Obama's Jobs Program: "Go Long" or Go Home

Last Updated Aug 31, 2011 1:38 PM EDT

President Obama's speech next week on how he plans to create more jobs isn't only the most important speech to date of his presidency -- it also represents would could be a historical turning point for the U.S.

Now, as then, the government's main task is to put people back to work. The challenge is stark. Succeed, and the economy will recover; fail and it won't. Succeed, and restore people's faith in government; fail and shatter it. As FDR said in his 1932 inaugural address, "This nation asks for action, and action now."

Obama hasn't outlined his job-creation program, but he has offered hints. For one, it will have "bipartisan" appeal:

"The President's proposal will be a combination of things that, in a world less riven by partisan politics, would garner broad bipartisan support," Jay Carney, the White House press secretary, told reporters aboard Air Force One on Tuesday. "The President hopes that members of Congress of both parties, having returned from their August recess, will come back imbued with the spirit of bipartisan compromise, and imbued with the urgency required to address the needs of our economy and the needs of our workforce."
On the table
Such rhetoric, a hallmark of this administration, suggests that the White House is thinking smaller, not bigger. That likely rules out a major program akin to the nearly $800 billion stimulus package Obama arranged in 2009 to keep the economy from collapsing. Instead, the emphasis appears to be on ideas he considers politically viable. Among the proposals reportedly under consideration:
  • Extending emergency unemployment benefits for jobless workers
  • Paying businesses to hire the long-term unemployed
  • Paying businesses to provide job-training
  • Offering tax credits for companies that hire new workers and invest in "green" manufacturing
  • Extending special accounting provisions for businesses
  • Reducing employer and employee payroll taxes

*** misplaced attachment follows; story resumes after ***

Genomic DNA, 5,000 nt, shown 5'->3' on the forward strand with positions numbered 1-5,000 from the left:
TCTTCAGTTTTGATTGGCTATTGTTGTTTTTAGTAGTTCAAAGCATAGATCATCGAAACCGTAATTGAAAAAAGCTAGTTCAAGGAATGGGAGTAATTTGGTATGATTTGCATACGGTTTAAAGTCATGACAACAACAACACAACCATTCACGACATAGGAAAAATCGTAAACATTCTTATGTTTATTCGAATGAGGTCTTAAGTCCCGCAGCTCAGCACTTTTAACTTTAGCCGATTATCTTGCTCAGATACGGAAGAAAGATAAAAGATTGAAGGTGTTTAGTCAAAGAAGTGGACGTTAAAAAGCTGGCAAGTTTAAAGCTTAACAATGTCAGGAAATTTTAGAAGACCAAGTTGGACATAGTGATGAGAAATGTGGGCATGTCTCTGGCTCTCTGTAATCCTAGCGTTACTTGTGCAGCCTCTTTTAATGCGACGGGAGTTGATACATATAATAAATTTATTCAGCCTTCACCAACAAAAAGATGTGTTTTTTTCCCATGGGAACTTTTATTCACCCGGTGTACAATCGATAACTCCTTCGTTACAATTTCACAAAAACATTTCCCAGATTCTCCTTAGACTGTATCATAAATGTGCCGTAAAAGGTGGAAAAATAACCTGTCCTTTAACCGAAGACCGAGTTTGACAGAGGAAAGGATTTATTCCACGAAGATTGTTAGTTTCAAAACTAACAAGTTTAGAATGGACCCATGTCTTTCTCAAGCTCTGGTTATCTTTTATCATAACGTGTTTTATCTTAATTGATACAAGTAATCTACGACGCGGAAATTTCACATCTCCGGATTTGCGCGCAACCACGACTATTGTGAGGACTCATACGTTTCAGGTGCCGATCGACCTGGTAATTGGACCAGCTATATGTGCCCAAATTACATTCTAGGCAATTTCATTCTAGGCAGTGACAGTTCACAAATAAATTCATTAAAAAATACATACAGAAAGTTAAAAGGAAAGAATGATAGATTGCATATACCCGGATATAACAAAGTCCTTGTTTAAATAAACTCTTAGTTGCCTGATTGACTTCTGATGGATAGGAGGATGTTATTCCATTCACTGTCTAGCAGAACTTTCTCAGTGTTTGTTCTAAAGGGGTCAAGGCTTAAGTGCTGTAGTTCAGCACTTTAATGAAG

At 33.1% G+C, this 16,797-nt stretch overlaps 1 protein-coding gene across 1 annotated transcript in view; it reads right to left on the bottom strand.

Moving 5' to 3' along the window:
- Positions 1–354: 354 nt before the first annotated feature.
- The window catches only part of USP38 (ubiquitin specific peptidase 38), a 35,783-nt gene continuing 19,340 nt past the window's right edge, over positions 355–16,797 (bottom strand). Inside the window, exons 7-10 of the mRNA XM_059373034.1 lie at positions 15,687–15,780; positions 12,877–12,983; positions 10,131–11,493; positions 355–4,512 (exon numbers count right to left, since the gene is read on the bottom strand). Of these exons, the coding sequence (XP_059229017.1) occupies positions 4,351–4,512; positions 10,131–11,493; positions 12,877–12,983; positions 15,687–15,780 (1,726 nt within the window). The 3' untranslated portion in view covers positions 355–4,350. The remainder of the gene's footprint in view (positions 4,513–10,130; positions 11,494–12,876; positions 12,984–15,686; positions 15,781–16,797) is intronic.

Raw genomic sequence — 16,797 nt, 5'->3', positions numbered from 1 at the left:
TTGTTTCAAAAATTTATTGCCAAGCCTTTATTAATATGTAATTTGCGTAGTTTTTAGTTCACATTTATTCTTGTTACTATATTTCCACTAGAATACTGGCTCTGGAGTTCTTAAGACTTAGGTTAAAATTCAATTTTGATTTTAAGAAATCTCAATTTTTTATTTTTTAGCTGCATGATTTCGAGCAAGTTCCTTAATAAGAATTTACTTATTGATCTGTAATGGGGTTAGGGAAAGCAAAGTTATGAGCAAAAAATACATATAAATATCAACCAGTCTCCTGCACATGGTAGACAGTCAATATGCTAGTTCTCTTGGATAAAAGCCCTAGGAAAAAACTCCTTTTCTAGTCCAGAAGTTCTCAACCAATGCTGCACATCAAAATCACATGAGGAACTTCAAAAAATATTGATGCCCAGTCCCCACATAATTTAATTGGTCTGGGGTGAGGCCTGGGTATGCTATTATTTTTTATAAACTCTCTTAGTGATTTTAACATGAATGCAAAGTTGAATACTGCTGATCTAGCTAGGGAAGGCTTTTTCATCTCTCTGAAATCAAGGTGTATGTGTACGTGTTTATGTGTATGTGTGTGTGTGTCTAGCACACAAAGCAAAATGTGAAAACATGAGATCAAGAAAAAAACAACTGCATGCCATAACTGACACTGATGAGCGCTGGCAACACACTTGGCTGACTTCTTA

• Spending to renovate public schools, roads, airports and other national infrastructure
Economic research firm Macroadvisers estimates that extending the employee payroll tax "holiday," supplemental jobless benefits and business expensing treatment would create some 600,000 jobs by the end of 2012, although the impact would quickly diminish in successive years. That's well short of the roughly 7 million jobs the nation needs simply to reach pre-recession employment levels.

Ramping up infrastructure spending also would boost job-creation, but the immediate effect on the economy is likely to be limited unless spending is done quickly and on a massive scale. Republican opposition to such spending makes that unlikely.

A new Works Progress Administration
In terms of job creation, a better idea would be for the government to hire the unemployed directly. Putting people back to work in this fashion would deliver the fastest jolt by immediately putting money in people's pockets, boosting consumer spending.

As Demos detailed in a recent report, direct hiring also would allow the government to target key sectors, such as construction, and help create hundreds of thousands of jobs in the private sector. And depending on how it's designed, such a program would likely be more efficient than other stimulus measures. The New York think-tank estimates that this approach would generate 10 times as many jobs as extending the Bush-era tax cuts, for instance (see chart at bottom; click to expand). It also would be relatively affordable. Demos puts the cost of creating a million jobs in a government program at a modest $46 billion per year.

Obama would naturally face enormous opposition to such a program, even from within his own party. That's all the more reason to do it. Non-partisan leadership doesn't have to mean pleasing all sides -- sometimes it means pleasing none.

Table courtesy of Demos

  • Alain Sherter On Twitter»

    Alain Sherter covers business and economic affairs for CBSNews.com.